I suggest increasing the shot to 1 1/8 oz, using the same amount of powder. This will increase the resistance upon ignition (better pressure / velocity) fill-out your pattern & put more goodness downrange. To pattern, how about some cardboard cut to approximate the size of typical KD targets and place at 15-25 yds.

I don't believe you "missed" the target by not aiming correctly, but I'll share for the benefit of pards reading along & might need some additional tips:

You also may want to find the POI of your shotgun vs. your aim. Do this with a larger piece of cardboard or sheet of paper. Make a center mark on the target stand 10 yds back & fire standard commercial birdshot loads. The wad will hit the target & make a hole (repeat for the other barrel....this is the POI for each barrel. Try this several times to see if it is the repeatable & on-target. This is similar to finding out whether your rifle/pistol are "zeroed"...Consistently shouldering the shotgun, head placement, etc are key to shotgun shooting as your dominant eye is the rear sight.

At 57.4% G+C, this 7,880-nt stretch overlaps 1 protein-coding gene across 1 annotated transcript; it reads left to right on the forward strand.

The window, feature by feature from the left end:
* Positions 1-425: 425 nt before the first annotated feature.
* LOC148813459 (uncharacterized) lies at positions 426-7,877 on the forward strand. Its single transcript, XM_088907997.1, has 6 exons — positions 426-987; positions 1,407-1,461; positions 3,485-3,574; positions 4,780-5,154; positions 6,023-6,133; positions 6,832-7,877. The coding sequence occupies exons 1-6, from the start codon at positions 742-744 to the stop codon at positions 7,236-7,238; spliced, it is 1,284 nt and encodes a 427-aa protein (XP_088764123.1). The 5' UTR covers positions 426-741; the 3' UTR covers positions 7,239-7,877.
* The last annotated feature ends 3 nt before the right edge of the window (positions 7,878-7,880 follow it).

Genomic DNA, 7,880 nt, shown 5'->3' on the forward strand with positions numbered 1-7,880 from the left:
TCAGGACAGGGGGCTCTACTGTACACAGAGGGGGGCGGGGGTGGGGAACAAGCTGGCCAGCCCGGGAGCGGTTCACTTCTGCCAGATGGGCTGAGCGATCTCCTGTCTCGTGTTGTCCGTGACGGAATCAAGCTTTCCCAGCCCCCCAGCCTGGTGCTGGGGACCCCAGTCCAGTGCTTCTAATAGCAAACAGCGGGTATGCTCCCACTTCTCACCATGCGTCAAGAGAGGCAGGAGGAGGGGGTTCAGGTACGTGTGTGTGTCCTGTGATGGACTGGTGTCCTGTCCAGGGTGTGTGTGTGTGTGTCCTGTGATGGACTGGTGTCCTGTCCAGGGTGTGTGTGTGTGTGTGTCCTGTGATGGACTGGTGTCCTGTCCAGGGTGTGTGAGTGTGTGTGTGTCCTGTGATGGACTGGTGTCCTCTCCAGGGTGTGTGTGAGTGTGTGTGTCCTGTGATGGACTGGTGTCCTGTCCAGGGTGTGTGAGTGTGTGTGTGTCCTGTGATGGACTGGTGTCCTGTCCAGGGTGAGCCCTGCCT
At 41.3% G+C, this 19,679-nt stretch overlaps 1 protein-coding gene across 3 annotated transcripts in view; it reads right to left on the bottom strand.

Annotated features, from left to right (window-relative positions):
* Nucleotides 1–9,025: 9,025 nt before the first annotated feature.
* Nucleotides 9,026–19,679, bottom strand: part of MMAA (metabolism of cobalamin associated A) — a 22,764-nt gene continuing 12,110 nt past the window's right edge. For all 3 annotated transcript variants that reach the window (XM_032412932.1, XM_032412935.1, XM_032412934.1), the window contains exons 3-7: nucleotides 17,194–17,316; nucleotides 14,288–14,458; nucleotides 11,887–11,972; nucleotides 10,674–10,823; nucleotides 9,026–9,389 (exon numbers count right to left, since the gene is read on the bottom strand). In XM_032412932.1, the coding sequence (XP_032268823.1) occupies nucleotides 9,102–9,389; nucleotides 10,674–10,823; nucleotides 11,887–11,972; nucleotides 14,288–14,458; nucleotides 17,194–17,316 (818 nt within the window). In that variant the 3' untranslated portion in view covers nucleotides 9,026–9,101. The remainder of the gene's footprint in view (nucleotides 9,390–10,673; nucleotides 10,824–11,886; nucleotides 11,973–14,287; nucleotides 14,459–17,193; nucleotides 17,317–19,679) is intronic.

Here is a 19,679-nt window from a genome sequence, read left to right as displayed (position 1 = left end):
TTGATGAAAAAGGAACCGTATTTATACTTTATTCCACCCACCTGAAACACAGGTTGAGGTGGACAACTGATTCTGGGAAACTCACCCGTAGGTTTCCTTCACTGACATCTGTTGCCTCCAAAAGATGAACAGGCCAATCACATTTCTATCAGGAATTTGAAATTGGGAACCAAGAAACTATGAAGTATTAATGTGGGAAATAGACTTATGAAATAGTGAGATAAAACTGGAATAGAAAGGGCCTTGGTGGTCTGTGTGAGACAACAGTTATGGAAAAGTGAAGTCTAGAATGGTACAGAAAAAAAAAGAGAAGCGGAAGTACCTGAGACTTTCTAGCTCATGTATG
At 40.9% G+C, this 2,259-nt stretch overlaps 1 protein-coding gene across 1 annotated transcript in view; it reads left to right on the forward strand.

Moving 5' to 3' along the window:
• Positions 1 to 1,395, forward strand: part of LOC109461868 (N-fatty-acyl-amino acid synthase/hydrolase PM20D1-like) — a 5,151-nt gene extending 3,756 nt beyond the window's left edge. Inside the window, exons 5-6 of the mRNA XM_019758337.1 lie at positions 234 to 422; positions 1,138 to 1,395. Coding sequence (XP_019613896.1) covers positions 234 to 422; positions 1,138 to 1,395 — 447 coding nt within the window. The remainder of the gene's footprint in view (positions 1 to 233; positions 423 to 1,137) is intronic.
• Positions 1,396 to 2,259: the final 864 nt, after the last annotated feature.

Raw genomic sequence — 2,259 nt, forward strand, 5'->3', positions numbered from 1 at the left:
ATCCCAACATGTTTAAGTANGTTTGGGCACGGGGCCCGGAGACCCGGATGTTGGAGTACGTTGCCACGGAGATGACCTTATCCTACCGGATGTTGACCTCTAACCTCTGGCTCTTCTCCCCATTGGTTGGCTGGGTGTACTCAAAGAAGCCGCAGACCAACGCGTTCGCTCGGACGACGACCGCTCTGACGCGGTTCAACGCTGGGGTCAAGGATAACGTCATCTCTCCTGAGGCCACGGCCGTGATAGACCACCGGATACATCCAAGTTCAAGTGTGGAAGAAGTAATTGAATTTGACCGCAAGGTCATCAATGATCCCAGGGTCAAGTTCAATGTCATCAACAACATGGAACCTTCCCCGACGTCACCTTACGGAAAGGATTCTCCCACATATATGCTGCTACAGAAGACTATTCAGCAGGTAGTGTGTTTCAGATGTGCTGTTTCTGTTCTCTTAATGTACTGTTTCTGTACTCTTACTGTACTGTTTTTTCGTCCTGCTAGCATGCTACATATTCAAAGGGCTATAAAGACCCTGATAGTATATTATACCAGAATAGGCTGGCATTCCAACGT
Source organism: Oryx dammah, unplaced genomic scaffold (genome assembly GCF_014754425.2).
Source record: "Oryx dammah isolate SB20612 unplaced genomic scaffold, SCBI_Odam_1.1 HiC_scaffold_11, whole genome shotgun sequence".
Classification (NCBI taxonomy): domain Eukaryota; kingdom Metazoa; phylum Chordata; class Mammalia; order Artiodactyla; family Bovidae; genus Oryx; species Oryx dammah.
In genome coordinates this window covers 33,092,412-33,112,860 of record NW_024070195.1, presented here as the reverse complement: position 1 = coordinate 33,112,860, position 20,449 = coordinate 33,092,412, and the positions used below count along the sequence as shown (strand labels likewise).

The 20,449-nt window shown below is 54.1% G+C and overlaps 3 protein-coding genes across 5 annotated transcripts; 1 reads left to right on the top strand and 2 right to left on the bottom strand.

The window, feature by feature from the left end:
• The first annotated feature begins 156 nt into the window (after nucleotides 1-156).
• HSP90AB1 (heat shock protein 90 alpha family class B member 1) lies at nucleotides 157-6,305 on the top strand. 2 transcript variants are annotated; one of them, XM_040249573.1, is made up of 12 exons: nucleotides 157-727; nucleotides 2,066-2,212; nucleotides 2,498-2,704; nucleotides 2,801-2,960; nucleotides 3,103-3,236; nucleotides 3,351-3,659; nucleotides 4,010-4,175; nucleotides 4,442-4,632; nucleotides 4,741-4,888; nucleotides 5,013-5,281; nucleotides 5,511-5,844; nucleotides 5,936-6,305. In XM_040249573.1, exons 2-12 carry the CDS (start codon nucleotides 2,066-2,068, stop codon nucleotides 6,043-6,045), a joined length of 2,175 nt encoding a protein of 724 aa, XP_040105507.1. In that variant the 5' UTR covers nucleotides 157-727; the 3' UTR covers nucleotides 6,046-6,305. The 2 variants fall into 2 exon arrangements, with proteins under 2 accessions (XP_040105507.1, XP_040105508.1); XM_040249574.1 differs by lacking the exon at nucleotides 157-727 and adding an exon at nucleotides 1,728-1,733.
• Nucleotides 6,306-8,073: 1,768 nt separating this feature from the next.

I know your not a big fan of the shotgun, bit shooting it will help your score.

Slim
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« Reply #21 on: June 26, 2006, 07:48:51 am »

Here's a trick I learned from hard hitting duck and phesant loads.  I took apart some of the shells just to see why they patterned so tight.  What I found is that the shot was buffered.  So, I tried some of that same buffer, Ballistic Products has it, and my patterns really got religeon.

Since I roll crimp all my bp shotshell ammo I can write on the over shot card.  I simply put a "B" on the buffered ones.  From my lil 20ga, they're a death ray out to 40 yards.  Last weekend at Hang um High I consistantly took down knockdowns that many others had trouble with.  I was shootn' a lil 20ga and others were shootn' 12 ga.

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« Reply #22 on: June 26, 2006, 09:36:38 am »

Buffering is a wonderful thing, it dates to at least the middle 19th century, of course they used ground bone meal instead of that plastic sawdust we use today.  One caution, it does raise pressures a bit so use caution when working with this and Nitro loads, never bed a load that is close to maxiumum pressure.